Federally-mandated theft has been around as long as Canada has been a nation.
Various forms of ‘Equalization’ policies have littered our history, with only the details of source, recipient, and excuse changing.  Always sold in the wrappings of patriotism of helping those provinces suffering economically (and in our early days, possibly justifiable under the circumstances), the system has now become little more than helping those provinces which refuse to help themselves.
Thanks to Pierre Trudeau’s 1982 Canada Act which puts Equalization in our Constitution, it is probably here to stay.
So is it working?
Let’s choose a random ‘have-not’ beneficiary province like, say…Quebec!
Out of the six Canadian provinces on the 2013-14 Equalization Christmas list, la belle province is due to cash in at the top spot with an expected windfall of $7.8 billion dollars.
Even with this jackpot, Quebec is expected to run a $1.5 billion deficit for the 2012-13 fiscal year, and is projected to balance the 2013-14 budget thanks in part to a $5 million increase in other federal transfer payments.
Keep in mind the fact that a ‘have-not’ province is under no obligation to direct federal transfers to certain areas.  They are free to do spend that money pretty much anyhow they see fit, which has inevitably given birth to regional animosity.
When word reached Alberta that Quebec’s daycare costs $7 a day, subsidized with Alberta dollars, it made coffee shop talk.
Why should we work hard and pay our taxes so the federal government can funnel that money to pay for Quebec’s daycare while we pay through the nose for daycare in our own province?  Especially at a time when our own inept provincial government has bungled us into a financial hole?
Fans of the federal Robin Hood program are always quick to point to the fact that Alberta was, at one time, a ‘have-not’ province that received transfer payments.  Fair and accurate point.  But Alberta took a path of self-determination by developing our natural resources and creating a living provincial economy.
Yes, we were blessed with the gift of oil and natural gas, which not all provinces are fortunate to contain.  Only the envious would be narrow-minded to the point of not recognizing the vast number of industries available in Canada, but let’s stay on the topic of oil.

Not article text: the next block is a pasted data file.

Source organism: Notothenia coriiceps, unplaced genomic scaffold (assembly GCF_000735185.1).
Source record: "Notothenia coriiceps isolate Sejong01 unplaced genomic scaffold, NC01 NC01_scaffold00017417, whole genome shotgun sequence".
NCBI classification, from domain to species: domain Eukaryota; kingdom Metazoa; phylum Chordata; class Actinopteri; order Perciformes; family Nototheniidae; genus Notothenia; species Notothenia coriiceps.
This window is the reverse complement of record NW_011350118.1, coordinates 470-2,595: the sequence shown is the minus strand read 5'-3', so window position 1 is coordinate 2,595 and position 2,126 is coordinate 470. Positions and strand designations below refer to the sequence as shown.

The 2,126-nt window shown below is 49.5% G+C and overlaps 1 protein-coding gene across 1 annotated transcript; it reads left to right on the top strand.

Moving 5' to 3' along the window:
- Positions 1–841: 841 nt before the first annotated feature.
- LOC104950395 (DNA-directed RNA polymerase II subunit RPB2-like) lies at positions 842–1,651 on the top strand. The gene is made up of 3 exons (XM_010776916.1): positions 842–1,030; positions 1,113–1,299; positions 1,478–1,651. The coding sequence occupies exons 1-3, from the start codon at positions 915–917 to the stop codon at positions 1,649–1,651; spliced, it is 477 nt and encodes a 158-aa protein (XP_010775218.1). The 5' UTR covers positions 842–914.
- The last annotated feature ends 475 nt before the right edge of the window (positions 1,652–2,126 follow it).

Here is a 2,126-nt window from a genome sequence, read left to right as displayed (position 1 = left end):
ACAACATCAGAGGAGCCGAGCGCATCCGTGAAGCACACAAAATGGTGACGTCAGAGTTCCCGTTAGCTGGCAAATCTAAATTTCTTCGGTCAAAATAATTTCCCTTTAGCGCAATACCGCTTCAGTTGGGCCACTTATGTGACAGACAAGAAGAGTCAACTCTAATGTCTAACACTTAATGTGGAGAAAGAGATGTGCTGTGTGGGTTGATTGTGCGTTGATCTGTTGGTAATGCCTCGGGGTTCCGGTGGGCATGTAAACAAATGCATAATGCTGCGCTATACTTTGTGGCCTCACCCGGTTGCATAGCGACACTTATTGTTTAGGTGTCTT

For years, the narrative was that Saskatchewan had neither the population nor the resources available to become self-sufficient.  The accepted narrative was that the province was destined to always be the little brother of Confederation.
Today, under the leadership of Premier Brad Wall, the Saskatchewan oil industry is booming.  Responsible development and maintenance of this and Saskatchewan’s other industries have resulted in the change from the ‘have-not’ to ‘have’ column.
Here’s a fun fact for the Equalization apologists: Quebec has oil.  Lots of it, according to those in the know.  So why would a province, sitting on a potential natural resource goldmine, refuse to take the common sense path of development?
Whereas Alberta and Saskatchewan have chosen to move forward, why has Quebec refused?
The issue is incentive.  Forms of transfer payments may have had an effective purpose in the establishment and well-being of provinces in our early years, but today it has become the Easy Way.
Why put in all that effort and deal with all the hassle? Why lose all that free money?
Quebec would have to pay for its own daycare.

1 comment:

Rob Low said...

I could not agree more, Leigh; transfer/equalization payments need to be drastically overhauled so Canadians from coast to coast have equal NECESSITIES but that's it. We are subsidizing Quebec's lower daycare costs, university costs, superior health care system and more. It's time to cut the purse strings and let individual provinces figure their own way to better prosperity rather than constantly being propped up by the shrinking minority of provinces actually making the money.

His Name Was Steven